At Home Doctor:
When I told my older brother that I was moving to France, he warned that I might not be able to get quality medical care. Even though I confidently assured him otherwise, I was privately concerned.
I needn’t have worried.
Despite my best intentions to experience a carefree entry into French life, I’ve endured a series of medical problems and misadventures requiring a doctor’s care.
In five months, I’ve tested almost all aspects of the French medical care system. Following this unplanned survey, my conclusion is that my medical care in France is superior to that in the United States and far less expensive, even though I had exceptional doctors in America and excellent medical insurance.
An Unplanned Survey of French Healthcare Services
My unscientific survey started with bronchitis, which I apparently caught on the flight to France. Getting an appointment with a doctor was not difficult.
When I arrived at home doctor office, the absence of a receptionist, medical assistant, or clerical support surprised me. I rang a bell to announce my presence and sat in the waiting room.
At home doctor appeared, led me into a small office with an examining table, listened to my symptoms, examined me, made notes on his laptop, and wrote a prescription.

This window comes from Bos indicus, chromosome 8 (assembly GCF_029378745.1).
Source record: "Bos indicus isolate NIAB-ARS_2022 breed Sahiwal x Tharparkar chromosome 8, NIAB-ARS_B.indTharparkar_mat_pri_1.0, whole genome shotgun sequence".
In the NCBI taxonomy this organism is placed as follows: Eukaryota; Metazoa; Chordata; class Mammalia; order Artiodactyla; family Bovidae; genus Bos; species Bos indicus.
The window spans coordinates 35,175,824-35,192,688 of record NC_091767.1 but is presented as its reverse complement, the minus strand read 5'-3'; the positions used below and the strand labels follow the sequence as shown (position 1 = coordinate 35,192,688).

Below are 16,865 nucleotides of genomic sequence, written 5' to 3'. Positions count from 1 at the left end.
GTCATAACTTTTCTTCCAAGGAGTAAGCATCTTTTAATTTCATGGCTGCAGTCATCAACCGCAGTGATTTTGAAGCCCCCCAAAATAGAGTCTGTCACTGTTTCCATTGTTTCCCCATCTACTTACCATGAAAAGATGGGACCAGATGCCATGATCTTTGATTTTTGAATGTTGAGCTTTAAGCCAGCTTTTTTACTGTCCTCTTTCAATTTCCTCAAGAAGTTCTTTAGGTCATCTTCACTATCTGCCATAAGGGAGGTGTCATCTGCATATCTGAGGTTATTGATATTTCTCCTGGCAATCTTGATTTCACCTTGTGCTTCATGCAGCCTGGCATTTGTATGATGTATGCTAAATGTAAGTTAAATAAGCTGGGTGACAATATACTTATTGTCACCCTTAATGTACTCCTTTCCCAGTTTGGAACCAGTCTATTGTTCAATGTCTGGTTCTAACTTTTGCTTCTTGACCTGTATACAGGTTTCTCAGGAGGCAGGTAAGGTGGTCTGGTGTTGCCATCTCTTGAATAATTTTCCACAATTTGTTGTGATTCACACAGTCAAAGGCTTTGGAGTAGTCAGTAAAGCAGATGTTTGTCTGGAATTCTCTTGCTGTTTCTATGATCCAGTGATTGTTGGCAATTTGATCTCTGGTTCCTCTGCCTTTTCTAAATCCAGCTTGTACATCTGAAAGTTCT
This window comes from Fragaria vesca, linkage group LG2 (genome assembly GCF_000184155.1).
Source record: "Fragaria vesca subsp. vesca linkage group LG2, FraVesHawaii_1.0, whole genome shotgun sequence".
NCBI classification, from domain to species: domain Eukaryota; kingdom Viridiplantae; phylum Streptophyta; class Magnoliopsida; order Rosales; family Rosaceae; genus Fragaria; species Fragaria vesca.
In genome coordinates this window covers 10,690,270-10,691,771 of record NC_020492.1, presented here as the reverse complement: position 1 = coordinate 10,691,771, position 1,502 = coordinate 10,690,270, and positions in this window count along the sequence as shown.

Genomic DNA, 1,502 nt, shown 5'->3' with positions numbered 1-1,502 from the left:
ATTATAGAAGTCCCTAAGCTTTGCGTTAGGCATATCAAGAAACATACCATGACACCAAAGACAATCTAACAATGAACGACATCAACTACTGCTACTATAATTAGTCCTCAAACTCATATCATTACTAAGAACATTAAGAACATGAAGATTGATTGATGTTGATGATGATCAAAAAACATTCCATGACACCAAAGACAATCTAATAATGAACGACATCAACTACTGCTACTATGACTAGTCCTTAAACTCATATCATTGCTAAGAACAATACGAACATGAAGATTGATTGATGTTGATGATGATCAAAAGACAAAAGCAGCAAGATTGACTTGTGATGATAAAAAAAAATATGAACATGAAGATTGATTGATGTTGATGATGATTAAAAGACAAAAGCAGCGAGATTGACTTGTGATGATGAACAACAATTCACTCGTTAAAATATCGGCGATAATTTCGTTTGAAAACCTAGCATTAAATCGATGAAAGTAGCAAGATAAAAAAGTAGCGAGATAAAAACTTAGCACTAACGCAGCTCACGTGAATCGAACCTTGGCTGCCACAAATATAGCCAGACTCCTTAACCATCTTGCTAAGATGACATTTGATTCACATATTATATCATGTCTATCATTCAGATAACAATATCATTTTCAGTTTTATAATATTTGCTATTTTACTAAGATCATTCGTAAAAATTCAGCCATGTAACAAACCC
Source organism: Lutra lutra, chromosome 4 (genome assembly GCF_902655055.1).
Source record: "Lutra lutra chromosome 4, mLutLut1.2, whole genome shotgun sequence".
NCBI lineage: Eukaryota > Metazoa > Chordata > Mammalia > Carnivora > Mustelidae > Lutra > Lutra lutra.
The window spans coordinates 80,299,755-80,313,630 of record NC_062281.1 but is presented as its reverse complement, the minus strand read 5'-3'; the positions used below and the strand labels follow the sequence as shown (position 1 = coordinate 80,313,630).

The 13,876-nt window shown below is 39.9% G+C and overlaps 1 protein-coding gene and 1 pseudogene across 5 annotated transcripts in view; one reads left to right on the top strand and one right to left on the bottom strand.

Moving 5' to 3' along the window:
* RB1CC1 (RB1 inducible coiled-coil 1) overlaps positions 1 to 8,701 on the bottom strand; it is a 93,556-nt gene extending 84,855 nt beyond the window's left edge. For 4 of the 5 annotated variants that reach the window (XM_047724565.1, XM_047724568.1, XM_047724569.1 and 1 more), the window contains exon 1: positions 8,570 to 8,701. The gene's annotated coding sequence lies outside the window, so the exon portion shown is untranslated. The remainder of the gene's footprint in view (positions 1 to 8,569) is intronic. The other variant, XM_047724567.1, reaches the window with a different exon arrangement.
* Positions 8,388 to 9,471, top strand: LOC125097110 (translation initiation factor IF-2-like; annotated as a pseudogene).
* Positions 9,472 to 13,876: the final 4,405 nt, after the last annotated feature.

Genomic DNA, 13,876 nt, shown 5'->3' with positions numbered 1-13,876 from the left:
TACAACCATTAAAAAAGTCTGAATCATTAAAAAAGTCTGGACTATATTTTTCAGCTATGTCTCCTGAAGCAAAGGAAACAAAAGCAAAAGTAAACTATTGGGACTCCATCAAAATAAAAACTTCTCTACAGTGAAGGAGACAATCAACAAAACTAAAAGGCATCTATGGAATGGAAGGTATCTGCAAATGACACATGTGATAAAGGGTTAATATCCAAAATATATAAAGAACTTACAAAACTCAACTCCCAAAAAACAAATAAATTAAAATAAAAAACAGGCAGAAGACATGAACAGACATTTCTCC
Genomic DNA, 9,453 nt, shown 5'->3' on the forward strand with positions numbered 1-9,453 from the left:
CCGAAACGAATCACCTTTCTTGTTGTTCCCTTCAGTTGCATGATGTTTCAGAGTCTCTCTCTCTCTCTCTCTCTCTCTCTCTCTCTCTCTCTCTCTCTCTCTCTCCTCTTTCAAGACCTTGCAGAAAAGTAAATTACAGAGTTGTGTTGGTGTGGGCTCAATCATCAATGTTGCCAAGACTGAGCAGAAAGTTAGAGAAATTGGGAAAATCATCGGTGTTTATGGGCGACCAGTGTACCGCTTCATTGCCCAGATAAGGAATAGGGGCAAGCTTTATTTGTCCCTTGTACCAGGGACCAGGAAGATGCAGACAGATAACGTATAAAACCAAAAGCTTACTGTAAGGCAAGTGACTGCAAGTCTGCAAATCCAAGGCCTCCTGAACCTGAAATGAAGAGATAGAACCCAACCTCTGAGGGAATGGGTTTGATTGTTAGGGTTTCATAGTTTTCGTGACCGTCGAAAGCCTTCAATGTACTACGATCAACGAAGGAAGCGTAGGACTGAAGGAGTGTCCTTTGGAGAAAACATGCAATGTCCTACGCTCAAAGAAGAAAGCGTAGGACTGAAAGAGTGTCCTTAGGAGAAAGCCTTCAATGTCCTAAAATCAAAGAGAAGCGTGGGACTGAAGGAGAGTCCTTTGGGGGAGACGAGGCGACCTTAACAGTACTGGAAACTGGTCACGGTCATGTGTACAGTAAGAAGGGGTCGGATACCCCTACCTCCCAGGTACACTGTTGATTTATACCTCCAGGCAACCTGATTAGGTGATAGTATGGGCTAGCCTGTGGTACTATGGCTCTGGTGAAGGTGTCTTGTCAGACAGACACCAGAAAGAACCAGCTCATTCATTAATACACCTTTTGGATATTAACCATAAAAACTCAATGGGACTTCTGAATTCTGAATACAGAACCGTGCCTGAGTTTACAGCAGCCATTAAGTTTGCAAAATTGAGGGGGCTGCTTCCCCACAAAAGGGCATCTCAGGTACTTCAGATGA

When we finished, he gave me an invoice for twenty-five euros, and I paid him in cash. Had I been an official resident, I would not have been charged. I filled the antibiotic prescription for less than five euros (six dollars).
That pattern would be repeated in subsequent visits at home doctor. The absence of overhead (such as clerical staff to process insurance claims) apparently keeps costs low.
A Series of Unfortunate Medical Problems
For the next four months, I worked my way through a series of medical diagnoses—from an abscessed tooth to a broken bone in my foot. Each time, I gained timely access to a physician or dentist and was given an inexpensive drug or a needed procedure.
I also spent a night in a local emergency room and received dozens of tests during the night. This cost about three hundred euros ($330). My guess is that a similar night in the emergency room in Grass Valley, my home town in California, would have cost ten to twelve thousand dollars, if not more.
To make absolutely sure my survey of the French medical system was complete, I fell and hurt my foot. Even though I needed to get my foot x-rayed on a Sunday, I got a midmorning appointment at a clinic. The orthopedist charged thirty-five euros (thirty-eight dollars) for the office visit and the same for the x-ray.
Healthcare Specialists Are Available and Affordable
Thanks to the diligence of my daughter-in-law, Attenderella, I connected with a specialist for long-term care for a rare chronic condition I have. The cost of consulting with this widely recognized expert was fifty euros (fifty-five dollars). She spent a full hour obtaining a detailed history and wrote an impressive three-page report summarizing my medical situation.
She also ordered a battery of tests so we could establish a baseline for my health. To accomplish that, she arranged an appointment at a major hospital in Montpellier where various tests could be quickly accomplished in one day, much like how the famous Mayo Clinic operates.